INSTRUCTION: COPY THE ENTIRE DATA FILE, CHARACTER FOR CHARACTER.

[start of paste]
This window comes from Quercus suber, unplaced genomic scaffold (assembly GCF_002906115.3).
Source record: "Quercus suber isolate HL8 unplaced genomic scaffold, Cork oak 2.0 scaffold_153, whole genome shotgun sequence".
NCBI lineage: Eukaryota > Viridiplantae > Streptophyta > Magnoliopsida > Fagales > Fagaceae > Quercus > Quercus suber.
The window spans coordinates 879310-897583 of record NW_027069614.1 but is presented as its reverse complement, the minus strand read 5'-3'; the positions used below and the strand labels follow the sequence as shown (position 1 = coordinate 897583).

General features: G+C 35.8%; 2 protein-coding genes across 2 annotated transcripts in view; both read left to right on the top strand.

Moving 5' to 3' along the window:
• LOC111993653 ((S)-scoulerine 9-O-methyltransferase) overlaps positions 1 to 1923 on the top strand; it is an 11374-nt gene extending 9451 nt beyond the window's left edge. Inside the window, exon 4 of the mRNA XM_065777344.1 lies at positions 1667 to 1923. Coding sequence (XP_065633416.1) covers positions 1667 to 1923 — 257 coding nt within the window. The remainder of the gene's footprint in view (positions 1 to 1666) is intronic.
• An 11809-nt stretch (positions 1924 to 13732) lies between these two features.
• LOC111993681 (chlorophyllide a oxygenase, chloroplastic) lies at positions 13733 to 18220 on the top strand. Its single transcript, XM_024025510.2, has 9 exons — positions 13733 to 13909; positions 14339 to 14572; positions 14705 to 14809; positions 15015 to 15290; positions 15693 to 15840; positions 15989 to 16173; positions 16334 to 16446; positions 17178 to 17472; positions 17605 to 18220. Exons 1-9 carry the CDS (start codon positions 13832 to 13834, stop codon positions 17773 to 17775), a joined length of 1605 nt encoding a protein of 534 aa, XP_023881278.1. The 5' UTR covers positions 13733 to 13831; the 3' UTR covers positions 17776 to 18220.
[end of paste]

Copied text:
This window comes from Quercus suber, unplaced genomic scaffold (assembly GCF_002906115.3).
Source record: "Quercus suber isolate HL8 unplaced genomic scaffold, Cork oak 2.0 scaffold_153, whole genome shotgun sequence".
NCBI lineage: Eukaryota > Viridiplantae > Streptophyta > Magnoliopsida > Fagales > Fagaceae > Quercus > Quercus suber.
The window spans coordinates 879310-897583 of record NW_027069614.1 but is presented as its reverse complement, the minus strand read 5'-3'; the positions used below and the strand labels follow the sequence as shown (position 1 = coordinate 897583).

General features: G+C 35.8%; 2 protein-coding genes across 2 annotated transcripts in view; both read left to right on the top strand.

Moving 5' to 3' along the window:
• LOC111993653 ((S)-scoulerine 9-O-methyltransferase) overlaps positions 1 to 1923 on the top strand; it is an 11374-nt gene extending 9451 nt beyond the window's left edge. Inside the window, exon 4 of the mRNA XM_065777344.1 lies at positions 1667 to 1923. Coding sequence (XP_065633416.1) covers positions 1667 to 1923 — 257 coding nt within the window. The remainder of the gene's footprint in view (positions 1 to 1666) is intronic.
• An 11809-nt stretch (positions 1924 to 13732) lies between these two features.
• LOC111993681 (chlorophyllide a oxygenase, chloroplastic) lies at positions 13733 to 18220 on the top strand. Its single transcript, XM_024025510.2, has 9 exons — positions 13733 to 13909; positions 14339 to 14572; positions 14705 to 14809; positions 15015 to 15290; positions 15693 to 15840; positions 15989 to 16173; positions 16334 to 16446; positions 17178 to 17472; positions 17605 to 18220. Exons 1-9 carry the CDS (start codon positions 13832 to 13834, stop codon positions 17773 to 17775), a joined length of 1605 nt encoding a protein of 534 aa, XP_023881278.1. The 5' UTR covers positions 13733 to 13831; the 3' UTR covers positions 17776 to 18220.